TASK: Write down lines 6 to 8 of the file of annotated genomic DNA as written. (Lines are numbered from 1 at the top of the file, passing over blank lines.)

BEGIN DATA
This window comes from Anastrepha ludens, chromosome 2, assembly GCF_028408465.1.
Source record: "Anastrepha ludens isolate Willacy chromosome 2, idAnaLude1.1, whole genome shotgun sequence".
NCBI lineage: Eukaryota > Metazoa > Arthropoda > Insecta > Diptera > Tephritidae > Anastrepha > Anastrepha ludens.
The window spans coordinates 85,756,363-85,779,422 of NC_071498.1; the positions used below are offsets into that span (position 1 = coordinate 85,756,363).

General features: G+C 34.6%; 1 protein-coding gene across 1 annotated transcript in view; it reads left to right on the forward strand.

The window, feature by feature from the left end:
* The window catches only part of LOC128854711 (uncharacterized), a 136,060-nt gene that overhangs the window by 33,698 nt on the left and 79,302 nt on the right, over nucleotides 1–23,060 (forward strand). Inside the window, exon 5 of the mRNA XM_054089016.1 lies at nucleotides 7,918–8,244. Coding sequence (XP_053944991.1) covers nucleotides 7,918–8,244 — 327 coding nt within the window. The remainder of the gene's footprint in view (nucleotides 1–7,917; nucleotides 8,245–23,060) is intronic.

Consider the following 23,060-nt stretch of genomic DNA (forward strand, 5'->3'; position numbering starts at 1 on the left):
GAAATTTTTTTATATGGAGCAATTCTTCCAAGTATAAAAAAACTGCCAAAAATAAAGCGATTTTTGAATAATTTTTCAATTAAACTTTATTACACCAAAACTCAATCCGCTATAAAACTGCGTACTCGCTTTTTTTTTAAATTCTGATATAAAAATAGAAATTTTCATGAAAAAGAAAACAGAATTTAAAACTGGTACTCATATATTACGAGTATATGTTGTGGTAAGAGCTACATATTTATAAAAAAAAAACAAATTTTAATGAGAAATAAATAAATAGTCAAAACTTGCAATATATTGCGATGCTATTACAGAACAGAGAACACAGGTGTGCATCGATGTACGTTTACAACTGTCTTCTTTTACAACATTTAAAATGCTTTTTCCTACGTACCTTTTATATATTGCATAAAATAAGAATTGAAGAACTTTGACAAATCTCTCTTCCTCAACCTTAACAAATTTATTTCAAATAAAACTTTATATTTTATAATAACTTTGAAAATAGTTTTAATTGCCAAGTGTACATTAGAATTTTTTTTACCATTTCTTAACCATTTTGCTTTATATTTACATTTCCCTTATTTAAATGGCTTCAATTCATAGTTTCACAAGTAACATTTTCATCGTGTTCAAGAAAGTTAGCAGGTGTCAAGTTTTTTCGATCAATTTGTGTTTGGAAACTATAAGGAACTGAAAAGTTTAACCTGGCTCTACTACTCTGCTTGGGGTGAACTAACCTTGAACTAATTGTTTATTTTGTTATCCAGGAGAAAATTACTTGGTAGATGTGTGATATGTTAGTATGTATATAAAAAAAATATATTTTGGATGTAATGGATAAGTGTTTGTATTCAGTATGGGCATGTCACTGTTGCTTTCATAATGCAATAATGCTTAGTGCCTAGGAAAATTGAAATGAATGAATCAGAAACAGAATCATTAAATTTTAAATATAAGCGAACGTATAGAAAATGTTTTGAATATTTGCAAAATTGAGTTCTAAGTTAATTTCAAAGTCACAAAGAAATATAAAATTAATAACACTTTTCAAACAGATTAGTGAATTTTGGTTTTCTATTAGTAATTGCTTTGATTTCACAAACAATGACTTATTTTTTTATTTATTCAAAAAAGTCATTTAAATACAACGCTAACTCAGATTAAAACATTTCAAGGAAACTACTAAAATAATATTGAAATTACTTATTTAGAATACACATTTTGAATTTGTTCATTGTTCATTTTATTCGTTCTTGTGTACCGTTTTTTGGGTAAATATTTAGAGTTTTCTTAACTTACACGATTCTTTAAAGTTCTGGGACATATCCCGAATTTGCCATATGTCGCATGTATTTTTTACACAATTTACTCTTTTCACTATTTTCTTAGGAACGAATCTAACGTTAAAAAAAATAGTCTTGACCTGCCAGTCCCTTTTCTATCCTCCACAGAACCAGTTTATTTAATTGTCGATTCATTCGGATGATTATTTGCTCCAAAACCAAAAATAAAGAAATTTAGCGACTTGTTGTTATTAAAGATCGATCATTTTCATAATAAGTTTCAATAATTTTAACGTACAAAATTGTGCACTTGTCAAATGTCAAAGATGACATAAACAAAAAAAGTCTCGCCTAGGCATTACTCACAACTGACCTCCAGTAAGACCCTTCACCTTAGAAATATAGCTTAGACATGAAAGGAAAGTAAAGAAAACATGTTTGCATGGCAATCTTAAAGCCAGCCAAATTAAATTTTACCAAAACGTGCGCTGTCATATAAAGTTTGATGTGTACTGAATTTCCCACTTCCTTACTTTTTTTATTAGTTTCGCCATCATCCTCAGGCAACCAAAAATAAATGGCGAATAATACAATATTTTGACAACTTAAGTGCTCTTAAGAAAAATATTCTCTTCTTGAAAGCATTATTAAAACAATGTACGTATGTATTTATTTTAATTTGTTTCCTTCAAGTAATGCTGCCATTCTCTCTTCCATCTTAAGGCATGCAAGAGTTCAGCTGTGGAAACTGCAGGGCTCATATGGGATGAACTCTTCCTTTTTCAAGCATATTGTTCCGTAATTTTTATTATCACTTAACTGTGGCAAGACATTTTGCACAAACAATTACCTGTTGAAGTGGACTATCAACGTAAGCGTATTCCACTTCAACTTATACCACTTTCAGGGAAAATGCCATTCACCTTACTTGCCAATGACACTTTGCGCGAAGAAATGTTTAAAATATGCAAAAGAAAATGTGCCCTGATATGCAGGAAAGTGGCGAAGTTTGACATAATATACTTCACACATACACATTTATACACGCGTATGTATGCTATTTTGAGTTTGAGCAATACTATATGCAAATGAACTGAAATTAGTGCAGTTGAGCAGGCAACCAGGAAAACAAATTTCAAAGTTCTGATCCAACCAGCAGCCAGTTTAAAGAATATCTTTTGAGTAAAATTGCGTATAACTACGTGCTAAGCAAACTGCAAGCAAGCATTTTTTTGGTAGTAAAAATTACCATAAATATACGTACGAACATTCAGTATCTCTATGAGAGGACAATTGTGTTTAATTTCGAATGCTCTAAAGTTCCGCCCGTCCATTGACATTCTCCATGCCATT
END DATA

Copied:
The window, feature by feature from the left end:
* The window catches only part of LOC128854711 (uncharacterized), a 136,060-nt gene that overhangs the window by 33,698 nt on the left and 79,302 nt on the right, over nucleotides 1–23,060 (forward strand). Inside the window, exon 5 of the mRNA XM_054089016.1 lies at nucleotides 7,918–8,244. Coding sequence (XP_053944991.1) covers nucleotides 7,918–8,244 — 327 coding nt within the window. The remainder of the gene's footprint in view (nucleotides 1–7,917; nucleotides 8,245–23,060) is intronic.

Consider the following 23,060-nt stretch of genomic DNA (forward strand, 5'->3'; position numbering starts at 1 on the left):